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Know Your Support Services for Suicide Prevention

By Salute to Spouses Staff 

A new study suggests that suicide attempts within a military unit may lead to more.

This summer CNN reported that a study in the JAMA Psychiatry journal found that a suicide attempt by one individual in a unit is often followed by more attempts by other members of that unit. 

CNN reported, “The greater the number of previous suicide attempts in a unit, the greater the individual risk of a suicide attempt for a soldier in that unit, said Dr. Robert Ursano, professor of psychiatry and neuroscience and director of the Center for the Study of Traumatic Stress at the Department of Defense's Uniformed Services University.”

Historically, the rates of suicide in military ranks were about half of the civilian population. Since 2009, suicide rates among military members and veterans have remained above that of their civilian counterparts. According to the military health system, about 20 percent of suicide deaths in the United States are military veterans.

September is suicide aware and prevention month. The American Foundation for Suicide Prevention urges individuals to be aware of warning signs and risk factors.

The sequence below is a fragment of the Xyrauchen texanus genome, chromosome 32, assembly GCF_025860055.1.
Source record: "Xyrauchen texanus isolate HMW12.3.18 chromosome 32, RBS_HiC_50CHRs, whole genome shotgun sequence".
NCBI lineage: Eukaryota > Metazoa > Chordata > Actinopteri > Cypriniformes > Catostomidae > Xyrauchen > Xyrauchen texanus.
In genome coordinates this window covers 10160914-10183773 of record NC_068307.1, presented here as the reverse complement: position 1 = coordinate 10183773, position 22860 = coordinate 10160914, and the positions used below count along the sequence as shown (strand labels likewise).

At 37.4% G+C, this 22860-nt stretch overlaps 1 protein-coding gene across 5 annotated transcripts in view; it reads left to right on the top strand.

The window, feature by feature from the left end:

“When you approach someone you think might be struggling with suicide you might just have saved a life. If not, the odds are pretty big that they were in distress and needed someone to reach out. It’s better to be safe than sorry,” said Ashley Foster, area director for national organization’s Alabama and Mississippi chapters.

She said to be aware of this list of suicide warning signs:


If a person talks about:

  • Being a burden to others
  • Feeling trapped
  • Experiencing unbearable pain
  • Having no reason to live
  • Killing themselves


Specific things to look out for include:

  • Increased use of alcohol or drugs
  • Looking for a way to kill themselves, such as searching online for materials or means
  • Acting recklessly
  • Withdrawing from activities
  • Isolating from family and friends
  • Sleeping too much or too little
  • Visiting or calling people to say goodbye
  • Giving away prized possessions
  • Aggression


People who are considering suicide often display one or more of the following moods:

  • Depression
  • Loss of interest
  • Rage
  • Irritability
  • Humiliation
  • Anxiety


If you need someone to talk to or are having feelings of suicide, call the national suicide hotline at 1-800-273-8255. The line is open 24 hours a day, seven days a week.

Learn more about the American Foundation for Suicide Prevention at:

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